about barbara camp:

From Catholic schoolgirl, to Playboy Bunny, to world traveler and years living abroad as a fashion & beauty makeup artist, to illustrator & artist, to recruiter of creative talent, and now spiritual writer, Barbara Camp has lived an enterprising life. New York City has been home since 1986.

A card-carrying Baby Boomer, she often declares, “I wouldn’t want to be one second younger.” Looking younger is a whole different story. Camp is passionate about her mid-century modern birth and its dramatic, sociological, chronological timeline: from Elvis and his madly kitsch movies, to Doctor Strangelove and bomb shelters, to the cataclysmic Kennedy assassinations, Sgt. Pepper, NASA moon landings, Vietnam, air guitar, 007, SNL, to striking real matches while clamoring for the concert encore: “Play Free Bird!”, to Farrah, disco balls, Blade Runner…to Steve Jobs and Apple. Baby Boomers, historically, have a lot on their minds. And Camp has a lot on what’s left of hers.

She was born in the Midwest and, given her father’s career advancement at RCA (Radio Corporation of America—inventor of television and the network NBC), she endured a childhood of systematic moving from city to city. By the time her family settled in Chicago, she had attended four Catholic elementary schools (3 alone in the first grade) and three high schools (one a convent boarding school). To this day she can identify any plaid ever used in a parochial school uniform.

Camp’s degree in Interior Design from the University of Illinois spawned multiple creative careers starting with a brief spell as set designer and makeup artist for PLAYBOY magazine in Chicago. This position came years after her college, summer job as a Playboy Bunny. Another uniform—not plaid—blue satin.

Leaving Chicago with a one-way ticket to Milan—never been there, didn’t speak Italian, the internet was decades into the future—she took her makeup artist show on the global fashion road, also working in London and Paris before moving to New York. Her fashion client list includes Vogue, Bazaar, Elle, Vanity Fair…, nearly every fashion, beauty and luxury brand, as well as hundreds of celebrities (see Fashion Archives page).

Camp has also invested considerable time, energy, and money into diverse creative ventures. Her illustration/art clients have included the New York Times, the Coca-Cola Company, and Stephen Sondheim’s Broadway musical, Follies. Coming full circle, she is presently a recruiter within the interior design, architecture and luxury lifestyle industries. Born to party. Forced to work.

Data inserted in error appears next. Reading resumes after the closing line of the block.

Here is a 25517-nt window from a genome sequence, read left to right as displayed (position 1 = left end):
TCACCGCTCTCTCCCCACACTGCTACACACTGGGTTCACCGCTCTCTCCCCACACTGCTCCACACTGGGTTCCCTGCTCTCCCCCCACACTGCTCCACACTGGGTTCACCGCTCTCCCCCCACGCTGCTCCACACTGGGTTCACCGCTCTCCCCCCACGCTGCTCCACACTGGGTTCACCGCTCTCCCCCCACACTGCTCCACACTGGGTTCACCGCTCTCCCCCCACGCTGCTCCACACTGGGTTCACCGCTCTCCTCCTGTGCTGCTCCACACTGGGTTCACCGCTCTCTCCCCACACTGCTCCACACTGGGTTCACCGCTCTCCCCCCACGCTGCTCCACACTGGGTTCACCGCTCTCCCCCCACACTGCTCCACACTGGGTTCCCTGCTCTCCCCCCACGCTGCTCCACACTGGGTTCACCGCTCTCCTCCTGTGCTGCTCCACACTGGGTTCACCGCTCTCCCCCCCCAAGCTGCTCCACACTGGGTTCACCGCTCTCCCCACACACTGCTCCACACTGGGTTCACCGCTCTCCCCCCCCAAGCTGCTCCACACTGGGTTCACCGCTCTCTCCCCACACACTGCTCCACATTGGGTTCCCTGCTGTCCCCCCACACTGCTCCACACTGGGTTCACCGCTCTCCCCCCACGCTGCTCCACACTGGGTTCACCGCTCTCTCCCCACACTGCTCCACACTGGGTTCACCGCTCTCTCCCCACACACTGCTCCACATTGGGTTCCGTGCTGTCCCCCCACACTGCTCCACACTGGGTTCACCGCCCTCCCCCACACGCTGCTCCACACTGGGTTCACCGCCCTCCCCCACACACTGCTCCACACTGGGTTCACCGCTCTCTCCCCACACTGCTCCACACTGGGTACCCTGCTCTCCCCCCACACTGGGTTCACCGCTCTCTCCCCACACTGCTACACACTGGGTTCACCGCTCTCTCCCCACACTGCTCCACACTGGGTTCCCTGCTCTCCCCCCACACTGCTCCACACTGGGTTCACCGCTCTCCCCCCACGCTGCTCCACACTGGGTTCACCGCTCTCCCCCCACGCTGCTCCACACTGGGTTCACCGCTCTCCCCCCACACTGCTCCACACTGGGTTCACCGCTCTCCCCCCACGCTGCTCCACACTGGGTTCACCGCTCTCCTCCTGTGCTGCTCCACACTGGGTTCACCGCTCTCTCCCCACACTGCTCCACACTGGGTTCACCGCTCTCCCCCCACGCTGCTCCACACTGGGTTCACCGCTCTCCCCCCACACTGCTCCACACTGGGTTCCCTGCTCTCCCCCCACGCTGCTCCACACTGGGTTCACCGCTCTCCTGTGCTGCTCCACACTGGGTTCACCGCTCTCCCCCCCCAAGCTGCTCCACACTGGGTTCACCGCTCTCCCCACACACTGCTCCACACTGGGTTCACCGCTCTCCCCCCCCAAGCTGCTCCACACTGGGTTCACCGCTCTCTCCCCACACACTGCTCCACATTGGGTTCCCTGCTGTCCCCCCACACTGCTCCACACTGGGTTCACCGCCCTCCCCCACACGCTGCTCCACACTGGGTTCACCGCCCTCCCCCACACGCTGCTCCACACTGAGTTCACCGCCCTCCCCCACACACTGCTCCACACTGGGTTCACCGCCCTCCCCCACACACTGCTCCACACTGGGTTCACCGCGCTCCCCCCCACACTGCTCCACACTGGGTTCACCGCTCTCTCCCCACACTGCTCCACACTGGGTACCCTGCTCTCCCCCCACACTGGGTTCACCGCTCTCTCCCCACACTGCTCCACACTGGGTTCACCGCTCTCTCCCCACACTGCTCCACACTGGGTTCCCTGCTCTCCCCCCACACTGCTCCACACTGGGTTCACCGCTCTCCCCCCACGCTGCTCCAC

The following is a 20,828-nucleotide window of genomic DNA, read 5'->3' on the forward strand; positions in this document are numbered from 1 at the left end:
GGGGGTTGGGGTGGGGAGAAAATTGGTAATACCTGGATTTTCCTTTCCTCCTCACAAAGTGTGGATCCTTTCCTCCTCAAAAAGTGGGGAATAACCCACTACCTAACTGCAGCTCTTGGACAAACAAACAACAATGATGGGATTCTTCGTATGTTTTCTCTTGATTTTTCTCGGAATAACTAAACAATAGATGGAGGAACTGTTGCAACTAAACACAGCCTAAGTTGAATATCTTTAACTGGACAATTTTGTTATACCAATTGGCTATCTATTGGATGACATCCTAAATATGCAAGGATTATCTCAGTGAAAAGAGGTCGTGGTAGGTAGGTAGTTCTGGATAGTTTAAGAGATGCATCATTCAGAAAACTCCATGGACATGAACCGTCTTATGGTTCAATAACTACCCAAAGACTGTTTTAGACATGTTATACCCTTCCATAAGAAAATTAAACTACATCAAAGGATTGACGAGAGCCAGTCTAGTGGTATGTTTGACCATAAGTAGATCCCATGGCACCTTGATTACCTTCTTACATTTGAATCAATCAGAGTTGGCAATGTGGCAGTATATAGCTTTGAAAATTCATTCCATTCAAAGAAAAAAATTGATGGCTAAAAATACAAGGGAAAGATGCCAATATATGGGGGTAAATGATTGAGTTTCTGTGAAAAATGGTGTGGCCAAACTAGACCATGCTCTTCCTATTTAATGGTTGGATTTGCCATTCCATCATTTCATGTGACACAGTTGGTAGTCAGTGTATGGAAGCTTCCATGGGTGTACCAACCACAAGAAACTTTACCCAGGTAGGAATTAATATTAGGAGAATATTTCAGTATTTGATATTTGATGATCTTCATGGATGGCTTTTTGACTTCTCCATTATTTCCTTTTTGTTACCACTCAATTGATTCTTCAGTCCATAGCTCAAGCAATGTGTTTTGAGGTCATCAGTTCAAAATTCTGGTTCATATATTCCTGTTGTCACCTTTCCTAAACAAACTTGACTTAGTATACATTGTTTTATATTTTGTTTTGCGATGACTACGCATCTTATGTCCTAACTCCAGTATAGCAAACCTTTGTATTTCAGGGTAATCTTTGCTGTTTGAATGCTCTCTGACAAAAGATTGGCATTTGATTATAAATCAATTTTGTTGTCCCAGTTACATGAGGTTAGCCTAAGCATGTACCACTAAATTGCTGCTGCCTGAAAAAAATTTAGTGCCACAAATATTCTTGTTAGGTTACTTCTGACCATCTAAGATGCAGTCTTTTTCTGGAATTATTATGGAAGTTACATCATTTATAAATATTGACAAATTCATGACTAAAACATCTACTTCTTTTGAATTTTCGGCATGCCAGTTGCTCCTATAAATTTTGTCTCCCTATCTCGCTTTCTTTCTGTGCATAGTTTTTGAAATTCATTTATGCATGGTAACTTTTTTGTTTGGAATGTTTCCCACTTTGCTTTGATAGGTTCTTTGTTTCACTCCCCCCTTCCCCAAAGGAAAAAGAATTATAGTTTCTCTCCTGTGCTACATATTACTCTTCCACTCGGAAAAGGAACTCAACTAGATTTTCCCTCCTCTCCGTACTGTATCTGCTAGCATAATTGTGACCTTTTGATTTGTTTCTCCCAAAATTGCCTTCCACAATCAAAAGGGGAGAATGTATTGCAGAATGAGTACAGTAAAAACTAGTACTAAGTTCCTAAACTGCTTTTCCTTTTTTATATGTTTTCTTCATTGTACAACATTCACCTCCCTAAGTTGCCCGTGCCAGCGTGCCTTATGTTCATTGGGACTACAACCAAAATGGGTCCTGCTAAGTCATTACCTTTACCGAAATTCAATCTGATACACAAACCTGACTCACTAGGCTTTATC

Barbara Camp was hardly seeking a relationship with God when things began to happen—all analytically and personally underscoring the difference between coincidence and plan. Having regularly engaged in professional reinvention, she reckons her writing is focused on recruiting a different caliber of candidate: your immortal soul. Google “God” and you’ll find an ever-increasing 9,180,000,000 results. As the ultimate influencer, billions, of folks have followed God long before social media—or any media—reared its all-consuming, highly addictive, cacophonous head.

People hesitate to say they are religious but are spiritual. Camp is both. Would you dismiss the entire practice of medicine even though the field is partially populated with amateurs prescribing more pills than the Valley of the Dolls? Many have had unpleasant childhood experiences with religion so now want nothing to do with God. But lifelong conclusions formed at age fourteen are often irrelevant to adulthood. Just look at your hair. Popular thought continues to believe the natural can cure the natural while habitually ignoring the supernatural. Camp prefers to explore the latter.